It was September 13, 2008. Charlie would be turning 10 in a few weeks. For months my daughters had been saying that I should get a puppy. They said that when Charlie was gone, I'd have the puppy he had trained. He would teach him to be gentle, sweet, and loving. Charlie would train him to be just like him! The puppy would be no trouble at all. Really? Oh yes, Charlie would take care of him and he'd have a playmate, too. Ok, they convinced me.

I called Charlie's breeder who said she had several puppies. Sammi and I went to pick one out. Just like Charlie, the puppy chose us. He wasn't a young puppy. He was 4 months old, born on May 26th. Perfect. Less potty training! We named him Boomer.

He had huge paws. Well, 3 1/2 of them were huge. One was missing a few toes. But he didn't know that. Boomer taught me a valuable lesson - the size of a puppy's paws was an indication of how big he would be. Boy did he grow! (At 10 months he weighed 65 pounds!)

Boomer was so funny. A big, silly puppy. He had a long tongue and a "happy personality." He would follow Charlie with a look that said, "let's play, let's play!" When I gave them both a bone, Charlie would take Boomer's and lay on it. Boomer just sat there, watching Charlie chew on one bone. His big eyes seemed to say, "please may I have my bone. Pretty please." I finally would go over, reach under Charlie, and get Boomer's bone.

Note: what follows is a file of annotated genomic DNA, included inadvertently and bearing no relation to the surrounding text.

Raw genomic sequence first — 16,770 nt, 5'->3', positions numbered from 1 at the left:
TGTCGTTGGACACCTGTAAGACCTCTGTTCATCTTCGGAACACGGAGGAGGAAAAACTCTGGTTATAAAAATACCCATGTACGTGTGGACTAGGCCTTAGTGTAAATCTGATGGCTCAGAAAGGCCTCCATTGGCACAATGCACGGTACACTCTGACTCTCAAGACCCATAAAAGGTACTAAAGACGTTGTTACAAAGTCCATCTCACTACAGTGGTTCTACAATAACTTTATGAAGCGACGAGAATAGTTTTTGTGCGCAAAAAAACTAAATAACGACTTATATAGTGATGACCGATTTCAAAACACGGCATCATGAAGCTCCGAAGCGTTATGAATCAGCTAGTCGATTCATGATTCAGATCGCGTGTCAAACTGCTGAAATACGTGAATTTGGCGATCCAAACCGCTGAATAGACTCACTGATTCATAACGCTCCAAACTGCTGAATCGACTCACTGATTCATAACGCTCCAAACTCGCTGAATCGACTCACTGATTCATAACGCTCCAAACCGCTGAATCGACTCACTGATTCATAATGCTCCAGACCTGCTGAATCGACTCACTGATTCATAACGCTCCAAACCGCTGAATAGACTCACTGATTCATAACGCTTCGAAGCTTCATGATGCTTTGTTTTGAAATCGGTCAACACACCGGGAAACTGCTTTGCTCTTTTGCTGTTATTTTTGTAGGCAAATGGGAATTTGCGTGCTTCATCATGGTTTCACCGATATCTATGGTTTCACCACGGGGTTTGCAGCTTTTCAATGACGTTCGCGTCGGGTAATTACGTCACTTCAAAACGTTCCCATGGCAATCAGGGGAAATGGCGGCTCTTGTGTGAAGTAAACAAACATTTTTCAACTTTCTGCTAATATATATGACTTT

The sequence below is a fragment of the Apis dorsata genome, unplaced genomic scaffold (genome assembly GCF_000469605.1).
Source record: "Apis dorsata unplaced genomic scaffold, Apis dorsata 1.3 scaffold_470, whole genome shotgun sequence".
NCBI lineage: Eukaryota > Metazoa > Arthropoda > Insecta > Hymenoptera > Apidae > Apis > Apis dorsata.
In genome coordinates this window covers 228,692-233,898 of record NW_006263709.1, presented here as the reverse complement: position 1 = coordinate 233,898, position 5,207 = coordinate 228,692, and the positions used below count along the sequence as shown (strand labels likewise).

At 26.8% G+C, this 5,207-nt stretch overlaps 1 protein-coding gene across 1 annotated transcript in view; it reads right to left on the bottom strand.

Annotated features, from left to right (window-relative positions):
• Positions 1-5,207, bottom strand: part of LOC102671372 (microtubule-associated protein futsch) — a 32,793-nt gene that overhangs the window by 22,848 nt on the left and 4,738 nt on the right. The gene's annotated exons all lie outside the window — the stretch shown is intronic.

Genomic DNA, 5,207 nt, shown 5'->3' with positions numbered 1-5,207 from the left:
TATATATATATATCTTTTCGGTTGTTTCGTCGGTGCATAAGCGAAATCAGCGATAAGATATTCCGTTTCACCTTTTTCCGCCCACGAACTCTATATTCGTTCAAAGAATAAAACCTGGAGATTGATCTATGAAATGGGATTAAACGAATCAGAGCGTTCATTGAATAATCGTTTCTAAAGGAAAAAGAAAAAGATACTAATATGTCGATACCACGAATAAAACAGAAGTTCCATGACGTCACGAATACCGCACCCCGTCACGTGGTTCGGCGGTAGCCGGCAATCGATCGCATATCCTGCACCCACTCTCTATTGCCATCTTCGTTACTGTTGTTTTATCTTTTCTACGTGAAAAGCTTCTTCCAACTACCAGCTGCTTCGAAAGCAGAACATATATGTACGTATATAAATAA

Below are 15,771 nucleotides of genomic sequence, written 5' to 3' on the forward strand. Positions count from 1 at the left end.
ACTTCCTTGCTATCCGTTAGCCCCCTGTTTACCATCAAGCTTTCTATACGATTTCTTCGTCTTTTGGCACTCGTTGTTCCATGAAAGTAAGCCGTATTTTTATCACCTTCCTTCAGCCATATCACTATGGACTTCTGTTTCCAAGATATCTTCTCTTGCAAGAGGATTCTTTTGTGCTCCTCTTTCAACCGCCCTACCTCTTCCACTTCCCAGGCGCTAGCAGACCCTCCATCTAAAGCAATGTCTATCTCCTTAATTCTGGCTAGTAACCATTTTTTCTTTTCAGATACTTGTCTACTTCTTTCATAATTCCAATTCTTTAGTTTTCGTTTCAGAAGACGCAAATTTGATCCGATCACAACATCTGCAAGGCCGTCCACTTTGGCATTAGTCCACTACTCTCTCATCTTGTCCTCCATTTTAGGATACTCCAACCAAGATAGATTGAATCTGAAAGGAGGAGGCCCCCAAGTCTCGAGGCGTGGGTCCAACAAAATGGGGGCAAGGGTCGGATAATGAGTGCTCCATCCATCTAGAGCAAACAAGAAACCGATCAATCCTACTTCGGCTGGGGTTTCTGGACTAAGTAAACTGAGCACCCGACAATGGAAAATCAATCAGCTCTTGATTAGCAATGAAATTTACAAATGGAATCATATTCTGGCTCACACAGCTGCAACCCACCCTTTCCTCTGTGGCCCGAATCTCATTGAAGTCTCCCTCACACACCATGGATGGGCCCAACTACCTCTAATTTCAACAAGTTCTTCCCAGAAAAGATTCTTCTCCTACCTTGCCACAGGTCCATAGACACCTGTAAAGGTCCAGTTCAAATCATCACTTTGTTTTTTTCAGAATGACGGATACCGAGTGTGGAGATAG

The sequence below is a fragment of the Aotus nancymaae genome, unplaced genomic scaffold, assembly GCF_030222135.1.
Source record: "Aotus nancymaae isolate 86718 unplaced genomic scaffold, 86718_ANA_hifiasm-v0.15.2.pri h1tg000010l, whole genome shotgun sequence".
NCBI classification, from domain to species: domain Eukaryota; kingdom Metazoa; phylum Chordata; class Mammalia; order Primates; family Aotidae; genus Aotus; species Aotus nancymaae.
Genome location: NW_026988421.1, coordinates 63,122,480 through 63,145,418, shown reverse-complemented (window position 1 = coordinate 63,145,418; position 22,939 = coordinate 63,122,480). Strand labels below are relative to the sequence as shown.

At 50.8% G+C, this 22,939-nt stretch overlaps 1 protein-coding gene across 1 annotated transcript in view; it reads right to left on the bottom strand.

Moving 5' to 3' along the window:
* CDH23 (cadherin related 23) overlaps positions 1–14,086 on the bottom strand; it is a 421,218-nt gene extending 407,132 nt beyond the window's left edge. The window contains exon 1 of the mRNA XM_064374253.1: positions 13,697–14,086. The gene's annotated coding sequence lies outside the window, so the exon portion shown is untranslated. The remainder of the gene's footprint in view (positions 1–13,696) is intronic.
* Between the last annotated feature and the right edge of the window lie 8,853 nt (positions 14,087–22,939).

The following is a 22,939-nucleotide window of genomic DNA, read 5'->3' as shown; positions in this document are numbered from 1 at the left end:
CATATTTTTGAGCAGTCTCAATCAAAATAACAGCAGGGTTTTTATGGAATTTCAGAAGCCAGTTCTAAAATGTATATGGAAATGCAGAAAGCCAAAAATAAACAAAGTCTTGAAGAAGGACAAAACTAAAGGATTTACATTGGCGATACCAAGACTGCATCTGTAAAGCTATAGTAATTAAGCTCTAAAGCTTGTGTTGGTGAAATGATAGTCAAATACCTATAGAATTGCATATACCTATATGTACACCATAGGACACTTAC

In March Boomer started having seizures. The vet said epilepsy. What? He's not even a year! I read everything I could about it. The University of Minnesota had been awarded a grant to study canine epilepsy. Their goal was to develop a screening test. I contacted them in hopes of getting some information that might help Boomer - and to see if we could provide information that could help them with their research.

On May 21, 2009, Boomer's last act was to donate blood to the University of Minnesota's Canine Epilepsy Research Project. We wanted Boomer's short life to have meaning. And it did -- helping in their research so that one day dogs won't suffer from epilepsy.

Updated Februrary 2, 2011